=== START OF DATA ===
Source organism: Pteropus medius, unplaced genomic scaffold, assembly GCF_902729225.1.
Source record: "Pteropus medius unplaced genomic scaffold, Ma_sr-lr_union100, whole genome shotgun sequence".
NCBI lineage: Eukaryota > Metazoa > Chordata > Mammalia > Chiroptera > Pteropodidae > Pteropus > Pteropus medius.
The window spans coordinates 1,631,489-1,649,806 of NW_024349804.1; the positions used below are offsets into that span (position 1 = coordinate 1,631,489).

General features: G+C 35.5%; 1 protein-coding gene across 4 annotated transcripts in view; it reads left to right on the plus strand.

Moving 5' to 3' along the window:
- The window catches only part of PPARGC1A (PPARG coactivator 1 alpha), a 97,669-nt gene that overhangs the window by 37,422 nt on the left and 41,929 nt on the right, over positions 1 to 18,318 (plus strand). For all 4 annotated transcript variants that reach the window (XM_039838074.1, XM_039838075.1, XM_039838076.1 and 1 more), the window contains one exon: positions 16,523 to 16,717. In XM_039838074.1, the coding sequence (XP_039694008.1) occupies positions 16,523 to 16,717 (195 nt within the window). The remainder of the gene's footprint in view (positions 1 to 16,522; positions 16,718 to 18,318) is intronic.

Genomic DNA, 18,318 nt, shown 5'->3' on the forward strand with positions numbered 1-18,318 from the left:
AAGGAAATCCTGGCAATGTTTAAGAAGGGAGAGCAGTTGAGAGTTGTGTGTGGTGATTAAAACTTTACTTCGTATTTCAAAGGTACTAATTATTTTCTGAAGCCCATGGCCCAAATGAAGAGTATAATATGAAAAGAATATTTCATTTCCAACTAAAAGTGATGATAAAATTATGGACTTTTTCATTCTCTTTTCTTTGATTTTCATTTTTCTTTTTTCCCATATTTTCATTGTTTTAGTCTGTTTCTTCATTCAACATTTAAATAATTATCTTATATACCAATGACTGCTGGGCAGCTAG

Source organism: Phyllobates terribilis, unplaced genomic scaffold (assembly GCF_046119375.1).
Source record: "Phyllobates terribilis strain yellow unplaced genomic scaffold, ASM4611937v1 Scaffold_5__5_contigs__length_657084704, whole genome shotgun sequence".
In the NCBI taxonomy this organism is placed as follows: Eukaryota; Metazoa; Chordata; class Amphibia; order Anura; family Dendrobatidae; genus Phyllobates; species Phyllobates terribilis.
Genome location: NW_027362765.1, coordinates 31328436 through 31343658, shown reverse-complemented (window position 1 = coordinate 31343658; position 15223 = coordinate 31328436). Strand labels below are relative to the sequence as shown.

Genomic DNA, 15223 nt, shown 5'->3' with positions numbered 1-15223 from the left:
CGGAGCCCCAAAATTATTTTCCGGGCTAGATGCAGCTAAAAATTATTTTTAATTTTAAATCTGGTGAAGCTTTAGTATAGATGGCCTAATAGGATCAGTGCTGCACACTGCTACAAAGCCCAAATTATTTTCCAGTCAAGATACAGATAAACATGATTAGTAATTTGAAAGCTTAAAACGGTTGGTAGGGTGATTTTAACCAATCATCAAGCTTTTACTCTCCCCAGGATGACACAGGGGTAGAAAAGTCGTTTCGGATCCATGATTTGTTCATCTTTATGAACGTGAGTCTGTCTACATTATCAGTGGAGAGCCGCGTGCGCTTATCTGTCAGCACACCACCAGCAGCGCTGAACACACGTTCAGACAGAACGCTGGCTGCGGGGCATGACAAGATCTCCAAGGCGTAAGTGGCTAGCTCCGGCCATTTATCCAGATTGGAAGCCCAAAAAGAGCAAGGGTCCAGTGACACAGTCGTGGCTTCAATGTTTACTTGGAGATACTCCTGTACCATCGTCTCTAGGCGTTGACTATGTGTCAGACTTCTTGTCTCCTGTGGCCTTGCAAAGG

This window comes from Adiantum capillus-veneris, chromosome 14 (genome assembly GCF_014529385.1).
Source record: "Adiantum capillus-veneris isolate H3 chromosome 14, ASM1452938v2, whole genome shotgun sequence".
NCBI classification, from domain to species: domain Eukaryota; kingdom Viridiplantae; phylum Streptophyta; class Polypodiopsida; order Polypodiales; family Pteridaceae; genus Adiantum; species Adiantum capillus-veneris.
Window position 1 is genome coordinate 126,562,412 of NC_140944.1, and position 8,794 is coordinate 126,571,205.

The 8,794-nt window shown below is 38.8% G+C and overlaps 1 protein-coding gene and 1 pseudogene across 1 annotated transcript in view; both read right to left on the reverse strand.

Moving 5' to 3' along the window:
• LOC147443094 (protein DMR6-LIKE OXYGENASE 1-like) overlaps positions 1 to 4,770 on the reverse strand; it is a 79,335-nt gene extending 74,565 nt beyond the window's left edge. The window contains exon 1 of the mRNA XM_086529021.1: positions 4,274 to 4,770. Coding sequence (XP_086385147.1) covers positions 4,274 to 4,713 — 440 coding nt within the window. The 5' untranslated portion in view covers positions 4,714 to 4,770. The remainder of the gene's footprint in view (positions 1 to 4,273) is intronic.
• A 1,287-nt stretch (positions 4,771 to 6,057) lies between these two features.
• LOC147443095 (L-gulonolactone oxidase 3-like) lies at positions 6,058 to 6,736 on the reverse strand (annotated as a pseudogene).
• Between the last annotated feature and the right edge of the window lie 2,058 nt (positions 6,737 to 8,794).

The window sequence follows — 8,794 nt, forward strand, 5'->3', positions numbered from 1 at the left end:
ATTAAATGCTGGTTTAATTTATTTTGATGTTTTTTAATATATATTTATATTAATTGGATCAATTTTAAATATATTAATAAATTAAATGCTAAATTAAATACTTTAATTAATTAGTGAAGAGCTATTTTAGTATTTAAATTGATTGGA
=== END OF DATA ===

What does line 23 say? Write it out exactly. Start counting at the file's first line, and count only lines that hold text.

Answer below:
• A 1,287-nt stretch (positions 4,771 to 6,057) lies between these two features.